The Harris family have lived at Warren Farm since 1878 when Philip Harris and his wife Annie moved into the farmhouse from just down the road at Unity Farm, soon after they married.
The couple worked hard as dairy farmers whilst raising their large family of 11 children. When they retired, two of their children, Philip and Hugh, continued to operate the dairy and were known as excellent cheesemakers, winning countless awards for their Cheddar and Caerphilly cheese. In fact, their cheese was once served to the Royal family!
Philip (Junior) met Ivy when she started working as a cheesemaker at Warren Farm and they married in 1922. The farm workers at the time would be paid at the end of each day with a pint of cider (along with their wages)!
The first campers arrived at Warren Farm as early as 1929, when the first toilet block was installed. Later, the first caravanners came to stay in 1939, although this was short-lived with the advent of the Second World War.
Philip and Ivy had two children, Hugh and Philippa.
The war broke out just as Philippa finished school at 16 years old, and she worked as a Land Girl at Warren Farm, hand-milking the cows and delivering the produce on a milk cart. She was also tasked with collecting Italian prisoners of war from Wells and bringing them to work on the farm each day – quite the job for a young girl by herself!
A number of evacuees also took refuge at Warren Farm, including a ten-year-old boy called Barry from Bristol, a Jewish couple who escaped from Germany, and a young blind girl from Birmingham along with her nanny.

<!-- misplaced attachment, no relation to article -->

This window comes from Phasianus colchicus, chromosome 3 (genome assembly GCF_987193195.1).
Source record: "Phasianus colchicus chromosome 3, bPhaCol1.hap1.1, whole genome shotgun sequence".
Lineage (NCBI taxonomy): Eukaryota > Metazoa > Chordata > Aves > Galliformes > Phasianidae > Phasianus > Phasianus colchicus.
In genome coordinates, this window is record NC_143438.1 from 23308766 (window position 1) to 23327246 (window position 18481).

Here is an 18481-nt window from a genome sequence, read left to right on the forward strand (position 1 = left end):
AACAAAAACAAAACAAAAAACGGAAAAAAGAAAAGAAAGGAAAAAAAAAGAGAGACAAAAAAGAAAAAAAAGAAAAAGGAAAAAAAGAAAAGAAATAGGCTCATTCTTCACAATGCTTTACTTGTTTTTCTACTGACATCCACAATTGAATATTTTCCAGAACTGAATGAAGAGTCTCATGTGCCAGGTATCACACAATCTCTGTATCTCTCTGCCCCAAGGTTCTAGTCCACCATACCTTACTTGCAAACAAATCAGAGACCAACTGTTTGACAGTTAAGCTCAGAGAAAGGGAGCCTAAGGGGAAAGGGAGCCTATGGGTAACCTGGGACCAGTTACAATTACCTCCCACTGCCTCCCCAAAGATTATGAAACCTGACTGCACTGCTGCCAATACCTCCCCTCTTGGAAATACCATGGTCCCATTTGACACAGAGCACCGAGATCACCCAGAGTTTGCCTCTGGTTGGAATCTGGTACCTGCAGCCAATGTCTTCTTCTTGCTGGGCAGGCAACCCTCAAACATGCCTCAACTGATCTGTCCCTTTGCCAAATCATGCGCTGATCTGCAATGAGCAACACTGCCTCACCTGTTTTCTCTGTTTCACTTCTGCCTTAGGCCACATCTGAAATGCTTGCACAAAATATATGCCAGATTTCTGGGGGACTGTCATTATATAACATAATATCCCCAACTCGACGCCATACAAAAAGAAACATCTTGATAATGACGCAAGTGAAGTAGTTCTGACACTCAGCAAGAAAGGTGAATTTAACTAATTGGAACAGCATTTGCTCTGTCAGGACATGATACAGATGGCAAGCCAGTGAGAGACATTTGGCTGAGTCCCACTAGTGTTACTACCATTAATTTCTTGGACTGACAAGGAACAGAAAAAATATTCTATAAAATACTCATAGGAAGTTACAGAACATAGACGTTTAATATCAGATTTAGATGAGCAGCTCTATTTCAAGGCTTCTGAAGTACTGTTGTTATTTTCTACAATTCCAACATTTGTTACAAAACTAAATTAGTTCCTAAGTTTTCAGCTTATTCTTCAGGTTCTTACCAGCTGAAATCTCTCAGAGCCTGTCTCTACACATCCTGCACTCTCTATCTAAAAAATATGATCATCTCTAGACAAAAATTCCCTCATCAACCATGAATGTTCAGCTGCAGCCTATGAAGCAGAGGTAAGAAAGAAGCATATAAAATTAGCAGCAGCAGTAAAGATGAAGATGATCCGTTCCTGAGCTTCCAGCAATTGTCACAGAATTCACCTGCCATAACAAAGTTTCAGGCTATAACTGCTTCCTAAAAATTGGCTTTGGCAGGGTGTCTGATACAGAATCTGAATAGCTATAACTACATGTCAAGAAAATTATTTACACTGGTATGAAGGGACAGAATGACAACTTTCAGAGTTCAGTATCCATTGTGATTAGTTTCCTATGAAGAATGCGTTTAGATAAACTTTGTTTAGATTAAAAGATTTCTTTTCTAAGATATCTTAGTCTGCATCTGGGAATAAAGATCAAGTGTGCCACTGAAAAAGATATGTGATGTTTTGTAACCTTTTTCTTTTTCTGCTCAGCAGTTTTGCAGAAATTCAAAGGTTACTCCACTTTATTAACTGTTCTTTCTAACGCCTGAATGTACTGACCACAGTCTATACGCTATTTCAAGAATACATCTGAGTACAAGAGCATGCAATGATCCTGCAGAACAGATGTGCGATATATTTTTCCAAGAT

After the war, the caravanners returned in 1945. Hugh continued dairy farming at Warren Farm and kept a herd of 100 Fresian Cows and a Hereford Bull cross called William. ‘Billy’ the Bull was Warren Farm’s mascot and his image used as a logo for many years!
In the late 1960s and early ‘70s the M5 was extended to Somerset, bringing with it a wave of holiday-makers. It was then that Hugh fully embraced caravanning and camping at Warren Farm, opening more fields and building additional facilities.
Hugh and his son Jon together developed Warren Farm into the wonderful holiday centre it is today! They first built outstanding washroom facilities, then introduced on-site convenience stores and takeaways.
The Fishing Lake was dug out in 1994 and the Play Barn was built in 1995. Warren Farm Holiday Centre bought The Beachcomber in 1999 and more recently we are developing our very popular en-suite pitches for our seasonal touring customers.
Jon, and his children, Chris and Mike, now run the park, continuing the family business and improving its facilities each year, as their Grandparents did before them.
Many of our regular customers have also been holidaying here for a number of generations, and we hope you all will for generations to come!